246 Folta et al/FOOD ADVERTISING TARGETED AT SCHOOL-AGE CHILDREN: A CONTENT ANALYSIS

motions, defined as announcements for upcoming shows, TABLE 2. Types of Products Shown in Food/Restaurant Advertisements
movies, concerts, and contests, accounted for 28% of the targeted at School-Age Children (N ⫽ 37)
987 advertisements. Excluding promotions, there were 711
ads, of which 39% were for toys and games, and 35% were % of Total Food
for food and restaurants (Table 1). Type of Food Product N Advertisements
Of the 711 total, 183 unique advertisements were Breakfast cereal 10 27
shown. Therefore, on average, ads were repeated approxi- Restaurant, specific meal 7 19
mately 4 times each; however, the number of times an ad Sweet snack/dessert 5 13
was repeated was highly variable and ranged from 1 to 18 Other breakfast food (waffles, 4 11
times during the taping period. Of the 183 unique ads, 121 toaster pastries)
were for food, toys, or games. Of these, 100 were targeted Juice drinks 4 11
toward school-age children. Dairy 3 8
Breakfast cereals were the most heavily advertised foods Restaurant, no specific meal 3 8
(10 ads of 37, or 27% of unique food ads) (Table 2). We Savory snack 1 3
calculated percentage sugar content of all the cereal adver- Total 37 100
tised as the ratio of grams of sugars to grams of product per
serving. Based on this calculation, all cereals ranged be-
tween 33-47% sugar by weight. According to the ingredi- activity. The difference was significant (␹2 ⫽ 8.55, P ⬍
ents list, virtually all sugars were added (rather than natu- .007).
ral). Restaurant meals (such as McDonald’s Happy Meal™) Our second hypothesis was that products would be
were the next most prevalent (19%) category of ads, fol- associated with increased athletic ability more often in food
lowed by sweet snacks and desserts (13%), other breakfast ads than in toy and game ads. The product was associated
foods (11%), and juice drinks (11%). Of the 4 juice drinks with increased athletic ability in 13 of 37 (35.1%) food ads,
advertised, 3 contained 10% real fruit juice and one con- and in only 8 of 63 (12.7%) toy and game ads. This was also
tained none. Dairy products and restaurants each accounted a significant difference (␹2 ⫽ 7.07, P ⬍ .01).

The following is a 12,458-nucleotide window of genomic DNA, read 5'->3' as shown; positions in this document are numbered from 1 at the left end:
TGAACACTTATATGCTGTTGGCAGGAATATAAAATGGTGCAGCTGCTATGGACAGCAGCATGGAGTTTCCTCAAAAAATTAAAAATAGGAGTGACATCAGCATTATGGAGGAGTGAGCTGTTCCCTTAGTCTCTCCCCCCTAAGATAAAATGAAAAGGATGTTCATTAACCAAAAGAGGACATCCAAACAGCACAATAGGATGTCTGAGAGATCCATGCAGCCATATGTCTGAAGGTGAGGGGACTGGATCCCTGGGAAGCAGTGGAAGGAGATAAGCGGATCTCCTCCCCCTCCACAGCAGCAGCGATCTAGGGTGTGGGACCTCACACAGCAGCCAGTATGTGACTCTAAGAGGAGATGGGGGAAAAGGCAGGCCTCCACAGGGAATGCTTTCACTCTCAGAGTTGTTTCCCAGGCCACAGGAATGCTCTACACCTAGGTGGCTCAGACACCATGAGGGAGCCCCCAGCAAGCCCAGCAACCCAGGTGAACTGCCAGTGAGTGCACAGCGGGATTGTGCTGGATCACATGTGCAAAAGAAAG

for 8% of the foods advertised; 3% of the ads were for savory
snacks. There were no ads for fruits or vegetables or for Persuasive Techniques Used In Food
carbonated beverages during the sample period.
Advertisements
All 37 food ads were analyzed for the persuasive techniques
Physical Activity In Food Versus Toy and used. The foods being advertised were most often associated
Game Advertising with fun and good times, pleasant taste, being hip or cool,
and feelings of happiness (Table 3). They were also associ-
Our first hypothesis was that physical activity would be
ated with toys being given away with the product, athletic
depicted more often in food ads compared to toy and game
ability, innovation or newness, friendship or social success,
ads. Eighteen of 37 (48.6%) food ads showed some type of
magical or superhuman abilities, and deceiving or tricking
physical activity by a child or child-like animated character
adults. Less often, food products were associated with con-
that would raise his or her heart rate, whereas only 13 of 63
venience (10.8%; N ⫽ 4); deceiving or tricking older kids
(20.6%) toy and game ads depicted this type of physical
or siblings (10.8%; N ⫽ 4); turning a bad situation into a
good one (5.4%; N ⫽ 2); fun or interesting packaging
TABLE 1. Types of Advertisements Shown during 31 Hours of Children’s (5.4%; N ⫽ 2); and nutrition or healthfulness (5.4%; N ⫽
Programming (N ⫽ 711) 2). Physical attractiveness, physical comfort, annoying a
younger sibling, being able to play on fun equipment, being
% of Total able to play with the food, and love were each associated
Type of Advertisement N Advertisements with the product in only one ad. No ads associated the
Toys/games 274 39 product with either academic success or pleasing a parent.
Food/restaurant 247 35 In most cases, the association with the product was
CD/DVD/Video 63 9 implied. Associations were more likely to be explicit when
Services 29 4 the message included deceiving or tricking adults, a pleas-
Home/bath products 28 4 ant taste, or offers for free toys. When the product was
Electronics 20 3 associated with deceiving or tricking older kids or siblings,
Web site 15 2 half of the associations were implicit and half were explicit.
PSA 13 2
Local ad 8 1
DISCUSSION
Clothes/shoes 6 1
Total 711 100 This study confirms the anecdotal observation that food
advertisers link their products with physical activity. Phys-
Journal of Nutrition Education and Behavior ● Volume 38, Number 4, July/August 2006 247

TABLE 3. Ten Most Common Qualities with which Food Advertisers Asso- advertising to some extent over the past decade. Finally,
ciate their Products this discrepancy may reflect the time of year that was
sampled. Sampling occurred in early fall (September), and
% Assoc. Implicit or a number of other studies have found that toy advertising